The recession continues to hurt the performing arts world. Last year the Minnesota Orchestra cancelled its season due to a lockout, after the players refused to accept a 32% paycut. The New York Times reports that this year, the players and management have until September 15th to reach an agreement, otherwise they will have to cancel their Carnegie hall appearances. The Nashville Symphony, on the other hand, just agreed to a new contract with a 15% paycut for players, according to the Times.
Secretary of Labor Tom Perez announced new rules requiring most government contractors to hire more disabled workers and veterans, according to the Los Angeles Times. Federal contractors account for more than 20% of the nation’s workforce, so the new rules could have a major effect on employment rates for these groups. The new rules for veterans and disabled workers are “similar to those contractors have long used for women and minorities.”
The New York Times reports that in South Korea, working fewer hours may not make you happier. South Korea’s government changed its labor rules in 2004 to reduce its work week from 44 hours to 40 hours, but according to surveys, overall job satisfaction and satisfaction with life did not change.
The New York Times reports that French President François Hollande will propose a new pension reform bill. The bill will increase pension contributions from workers and slowly increase the number of years a workers must pay into the system from 41 years to 43 years before she or he can receive full benefits. This follows reforms in 2010 that also raised the length of time a worker must pay into the system, and that increased the minimum retirement age to 62.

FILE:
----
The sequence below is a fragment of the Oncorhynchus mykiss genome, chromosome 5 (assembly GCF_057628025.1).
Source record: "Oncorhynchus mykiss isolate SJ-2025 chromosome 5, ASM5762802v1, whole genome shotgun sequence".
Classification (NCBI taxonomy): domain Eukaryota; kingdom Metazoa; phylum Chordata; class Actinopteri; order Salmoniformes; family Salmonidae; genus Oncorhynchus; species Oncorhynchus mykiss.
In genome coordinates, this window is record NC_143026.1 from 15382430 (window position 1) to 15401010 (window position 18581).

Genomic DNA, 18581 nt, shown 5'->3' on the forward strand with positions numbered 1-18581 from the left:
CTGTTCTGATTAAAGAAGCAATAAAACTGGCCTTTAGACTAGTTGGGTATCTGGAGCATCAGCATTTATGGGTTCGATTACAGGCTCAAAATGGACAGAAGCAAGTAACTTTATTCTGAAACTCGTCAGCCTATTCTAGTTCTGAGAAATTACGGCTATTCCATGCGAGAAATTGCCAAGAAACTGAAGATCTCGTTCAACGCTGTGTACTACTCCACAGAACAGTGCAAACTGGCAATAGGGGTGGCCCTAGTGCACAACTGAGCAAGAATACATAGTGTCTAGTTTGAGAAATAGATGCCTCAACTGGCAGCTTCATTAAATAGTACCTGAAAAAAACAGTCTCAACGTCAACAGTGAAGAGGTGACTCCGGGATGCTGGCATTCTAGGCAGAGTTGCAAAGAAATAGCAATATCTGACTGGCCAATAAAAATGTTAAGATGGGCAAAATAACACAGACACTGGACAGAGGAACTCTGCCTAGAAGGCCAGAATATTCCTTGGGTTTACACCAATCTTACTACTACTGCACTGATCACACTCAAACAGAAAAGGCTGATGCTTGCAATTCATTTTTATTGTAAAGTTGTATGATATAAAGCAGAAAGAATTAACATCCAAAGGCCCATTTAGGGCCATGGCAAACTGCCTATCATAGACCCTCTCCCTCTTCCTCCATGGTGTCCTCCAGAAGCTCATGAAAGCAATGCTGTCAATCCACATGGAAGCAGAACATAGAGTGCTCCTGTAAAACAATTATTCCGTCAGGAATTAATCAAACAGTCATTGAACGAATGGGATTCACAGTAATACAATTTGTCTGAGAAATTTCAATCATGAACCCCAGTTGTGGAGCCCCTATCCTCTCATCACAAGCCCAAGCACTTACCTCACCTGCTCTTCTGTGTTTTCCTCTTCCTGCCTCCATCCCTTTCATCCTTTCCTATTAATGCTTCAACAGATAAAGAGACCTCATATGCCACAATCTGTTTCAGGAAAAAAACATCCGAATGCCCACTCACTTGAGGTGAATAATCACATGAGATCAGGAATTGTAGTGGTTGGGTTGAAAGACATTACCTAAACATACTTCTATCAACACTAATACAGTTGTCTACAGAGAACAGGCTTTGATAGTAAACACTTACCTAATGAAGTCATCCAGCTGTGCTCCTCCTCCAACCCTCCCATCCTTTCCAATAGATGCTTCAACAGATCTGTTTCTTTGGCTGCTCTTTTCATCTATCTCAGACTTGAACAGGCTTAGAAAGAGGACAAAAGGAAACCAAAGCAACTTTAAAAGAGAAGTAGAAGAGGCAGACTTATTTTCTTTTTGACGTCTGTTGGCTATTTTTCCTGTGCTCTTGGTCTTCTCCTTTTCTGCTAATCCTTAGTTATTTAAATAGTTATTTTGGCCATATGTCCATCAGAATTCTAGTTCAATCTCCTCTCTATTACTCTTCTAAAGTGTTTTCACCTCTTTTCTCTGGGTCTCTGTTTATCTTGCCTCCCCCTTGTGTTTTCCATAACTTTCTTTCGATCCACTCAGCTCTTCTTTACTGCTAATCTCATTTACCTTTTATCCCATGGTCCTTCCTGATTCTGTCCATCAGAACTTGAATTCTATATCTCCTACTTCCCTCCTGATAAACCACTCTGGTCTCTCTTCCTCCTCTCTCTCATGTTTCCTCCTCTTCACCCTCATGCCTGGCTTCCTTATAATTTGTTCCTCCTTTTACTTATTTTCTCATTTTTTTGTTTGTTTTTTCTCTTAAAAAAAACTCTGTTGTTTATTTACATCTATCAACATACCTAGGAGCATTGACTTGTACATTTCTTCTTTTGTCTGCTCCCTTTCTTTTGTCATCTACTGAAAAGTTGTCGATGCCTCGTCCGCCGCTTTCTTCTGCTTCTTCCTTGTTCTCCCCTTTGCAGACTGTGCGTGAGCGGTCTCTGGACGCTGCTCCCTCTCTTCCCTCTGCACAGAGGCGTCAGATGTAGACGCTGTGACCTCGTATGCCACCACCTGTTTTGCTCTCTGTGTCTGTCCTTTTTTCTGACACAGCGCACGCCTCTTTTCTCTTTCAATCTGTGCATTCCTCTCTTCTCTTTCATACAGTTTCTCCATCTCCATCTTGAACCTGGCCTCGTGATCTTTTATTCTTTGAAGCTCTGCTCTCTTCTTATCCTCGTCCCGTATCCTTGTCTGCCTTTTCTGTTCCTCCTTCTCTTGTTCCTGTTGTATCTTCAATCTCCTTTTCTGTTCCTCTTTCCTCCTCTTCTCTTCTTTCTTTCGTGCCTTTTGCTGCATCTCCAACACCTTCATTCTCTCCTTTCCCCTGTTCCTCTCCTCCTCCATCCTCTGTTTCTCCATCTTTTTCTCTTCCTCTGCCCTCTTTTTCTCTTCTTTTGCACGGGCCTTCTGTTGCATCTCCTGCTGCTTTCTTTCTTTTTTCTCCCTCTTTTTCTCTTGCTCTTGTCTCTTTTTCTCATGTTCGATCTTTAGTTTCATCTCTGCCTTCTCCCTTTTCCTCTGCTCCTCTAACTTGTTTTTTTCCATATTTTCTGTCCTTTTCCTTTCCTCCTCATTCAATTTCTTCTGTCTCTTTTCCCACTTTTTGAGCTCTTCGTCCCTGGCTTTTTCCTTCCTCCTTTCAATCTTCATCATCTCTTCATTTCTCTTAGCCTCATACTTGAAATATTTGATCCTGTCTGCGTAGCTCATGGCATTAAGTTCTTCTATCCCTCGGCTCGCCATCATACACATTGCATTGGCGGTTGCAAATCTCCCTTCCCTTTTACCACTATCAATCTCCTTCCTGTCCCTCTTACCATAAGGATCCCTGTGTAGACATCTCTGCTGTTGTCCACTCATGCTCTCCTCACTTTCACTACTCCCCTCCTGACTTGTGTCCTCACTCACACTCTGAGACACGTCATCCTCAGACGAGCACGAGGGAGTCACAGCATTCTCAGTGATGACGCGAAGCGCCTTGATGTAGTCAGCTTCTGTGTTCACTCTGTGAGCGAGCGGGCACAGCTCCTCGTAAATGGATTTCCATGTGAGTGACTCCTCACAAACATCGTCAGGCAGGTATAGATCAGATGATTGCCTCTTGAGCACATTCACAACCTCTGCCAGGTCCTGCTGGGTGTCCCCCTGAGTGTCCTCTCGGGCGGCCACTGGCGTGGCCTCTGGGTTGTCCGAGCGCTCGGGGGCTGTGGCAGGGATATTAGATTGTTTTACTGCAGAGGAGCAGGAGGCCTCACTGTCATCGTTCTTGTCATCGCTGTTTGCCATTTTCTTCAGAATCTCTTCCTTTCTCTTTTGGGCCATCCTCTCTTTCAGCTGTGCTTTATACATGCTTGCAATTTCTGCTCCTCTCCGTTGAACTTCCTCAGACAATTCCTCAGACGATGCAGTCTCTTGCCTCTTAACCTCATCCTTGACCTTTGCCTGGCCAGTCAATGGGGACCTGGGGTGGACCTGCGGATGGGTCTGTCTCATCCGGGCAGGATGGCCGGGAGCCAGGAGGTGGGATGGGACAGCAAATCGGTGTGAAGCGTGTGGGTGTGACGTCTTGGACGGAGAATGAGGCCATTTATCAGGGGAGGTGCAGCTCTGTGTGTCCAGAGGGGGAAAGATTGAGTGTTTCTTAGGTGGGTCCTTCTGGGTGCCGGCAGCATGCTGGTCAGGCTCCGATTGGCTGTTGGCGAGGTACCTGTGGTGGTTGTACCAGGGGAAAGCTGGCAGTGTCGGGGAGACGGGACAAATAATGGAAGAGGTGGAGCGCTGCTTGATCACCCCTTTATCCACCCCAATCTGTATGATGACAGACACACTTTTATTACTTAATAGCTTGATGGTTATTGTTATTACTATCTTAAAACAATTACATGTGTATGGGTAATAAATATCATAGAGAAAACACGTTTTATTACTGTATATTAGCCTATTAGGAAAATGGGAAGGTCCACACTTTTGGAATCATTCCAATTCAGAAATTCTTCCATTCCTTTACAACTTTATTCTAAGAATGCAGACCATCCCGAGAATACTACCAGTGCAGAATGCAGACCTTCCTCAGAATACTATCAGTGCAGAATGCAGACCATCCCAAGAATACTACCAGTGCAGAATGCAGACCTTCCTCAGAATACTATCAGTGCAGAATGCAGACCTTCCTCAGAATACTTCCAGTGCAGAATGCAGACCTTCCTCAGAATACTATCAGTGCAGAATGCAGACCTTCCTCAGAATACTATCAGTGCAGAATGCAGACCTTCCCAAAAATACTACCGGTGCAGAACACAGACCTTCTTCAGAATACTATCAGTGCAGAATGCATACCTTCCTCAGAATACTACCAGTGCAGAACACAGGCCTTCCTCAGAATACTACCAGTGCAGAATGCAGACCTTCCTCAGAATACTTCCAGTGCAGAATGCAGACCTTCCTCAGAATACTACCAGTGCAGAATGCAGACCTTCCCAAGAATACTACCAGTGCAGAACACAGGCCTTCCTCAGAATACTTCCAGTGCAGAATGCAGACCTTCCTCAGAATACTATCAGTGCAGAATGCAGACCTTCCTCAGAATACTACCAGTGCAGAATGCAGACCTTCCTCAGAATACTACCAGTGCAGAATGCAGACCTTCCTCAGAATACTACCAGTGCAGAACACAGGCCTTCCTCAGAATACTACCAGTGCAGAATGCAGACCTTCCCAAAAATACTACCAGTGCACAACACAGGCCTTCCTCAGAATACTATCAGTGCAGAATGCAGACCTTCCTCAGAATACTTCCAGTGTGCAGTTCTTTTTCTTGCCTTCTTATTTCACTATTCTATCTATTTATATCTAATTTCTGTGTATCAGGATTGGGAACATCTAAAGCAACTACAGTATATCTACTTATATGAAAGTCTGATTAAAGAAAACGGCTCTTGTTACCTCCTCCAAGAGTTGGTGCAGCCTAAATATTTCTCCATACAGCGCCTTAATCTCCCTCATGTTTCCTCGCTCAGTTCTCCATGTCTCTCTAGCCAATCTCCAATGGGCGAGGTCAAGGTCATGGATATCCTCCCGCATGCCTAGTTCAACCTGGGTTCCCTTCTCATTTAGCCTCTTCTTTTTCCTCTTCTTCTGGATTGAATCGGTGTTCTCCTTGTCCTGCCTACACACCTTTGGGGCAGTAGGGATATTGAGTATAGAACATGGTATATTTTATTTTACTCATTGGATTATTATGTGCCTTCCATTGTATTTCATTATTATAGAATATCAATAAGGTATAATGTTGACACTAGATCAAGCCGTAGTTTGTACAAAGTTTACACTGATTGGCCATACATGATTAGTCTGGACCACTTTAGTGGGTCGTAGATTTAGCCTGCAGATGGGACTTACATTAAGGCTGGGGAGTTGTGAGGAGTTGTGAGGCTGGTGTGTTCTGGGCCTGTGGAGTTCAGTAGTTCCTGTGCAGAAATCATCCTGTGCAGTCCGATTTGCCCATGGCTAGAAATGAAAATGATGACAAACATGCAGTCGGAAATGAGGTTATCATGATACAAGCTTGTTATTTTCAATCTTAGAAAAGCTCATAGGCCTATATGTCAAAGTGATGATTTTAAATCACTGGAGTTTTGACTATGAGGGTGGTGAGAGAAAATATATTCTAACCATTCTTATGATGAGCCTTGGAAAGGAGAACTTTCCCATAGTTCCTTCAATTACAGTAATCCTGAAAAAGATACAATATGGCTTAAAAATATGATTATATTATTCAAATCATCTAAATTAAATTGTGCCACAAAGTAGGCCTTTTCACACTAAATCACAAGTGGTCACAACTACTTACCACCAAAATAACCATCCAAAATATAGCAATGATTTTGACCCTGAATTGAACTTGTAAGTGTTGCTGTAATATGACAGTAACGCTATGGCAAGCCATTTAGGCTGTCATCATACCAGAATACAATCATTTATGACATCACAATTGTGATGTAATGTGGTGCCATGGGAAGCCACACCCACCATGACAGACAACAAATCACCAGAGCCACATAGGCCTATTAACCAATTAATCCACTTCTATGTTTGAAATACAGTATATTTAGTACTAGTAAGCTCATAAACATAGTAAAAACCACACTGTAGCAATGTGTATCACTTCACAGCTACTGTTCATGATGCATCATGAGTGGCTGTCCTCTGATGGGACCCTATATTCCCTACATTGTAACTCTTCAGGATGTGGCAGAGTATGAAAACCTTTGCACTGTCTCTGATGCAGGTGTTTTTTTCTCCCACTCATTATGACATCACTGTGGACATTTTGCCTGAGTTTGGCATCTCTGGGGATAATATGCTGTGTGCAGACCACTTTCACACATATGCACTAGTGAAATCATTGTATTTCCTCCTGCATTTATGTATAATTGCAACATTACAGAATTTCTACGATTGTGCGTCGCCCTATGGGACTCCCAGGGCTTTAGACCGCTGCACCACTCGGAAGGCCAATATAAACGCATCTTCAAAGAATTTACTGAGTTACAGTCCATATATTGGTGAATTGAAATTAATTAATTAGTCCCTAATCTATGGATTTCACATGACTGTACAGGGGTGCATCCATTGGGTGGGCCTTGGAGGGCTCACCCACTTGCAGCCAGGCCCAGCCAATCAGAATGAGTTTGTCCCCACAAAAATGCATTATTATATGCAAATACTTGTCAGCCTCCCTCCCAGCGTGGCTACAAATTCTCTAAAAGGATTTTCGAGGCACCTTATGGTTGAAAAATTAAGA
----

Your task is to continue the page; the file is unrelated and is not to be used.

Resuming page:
The Los Angeles Times reports that unemployment rates decreased in “two-thirds of large U.S. metro areas in July.” The overall rate fell to 7.4 percent in July, a 4 ½ year low. Forty-one cities in July reported an employment rate of over 10%, as compared to sixty-seven cities in July of last year.
The Washington Post reports that the Fourth Circuit will allow the developer of a shopping center in Baltimore to pursue its lawsuit against a labor union for “using alleged ‘sham litigation’” to “keep the supermarket chain Wegmans out of a shopping center.”
In Washington State, the teachers union and school districts might be moving closer to an agreement before the start of school next week. However, teachers in one of the two districts that have not yet reached an agreement announced that they will go on strike on Saturday if they do not have a contract, the Washington Post reports.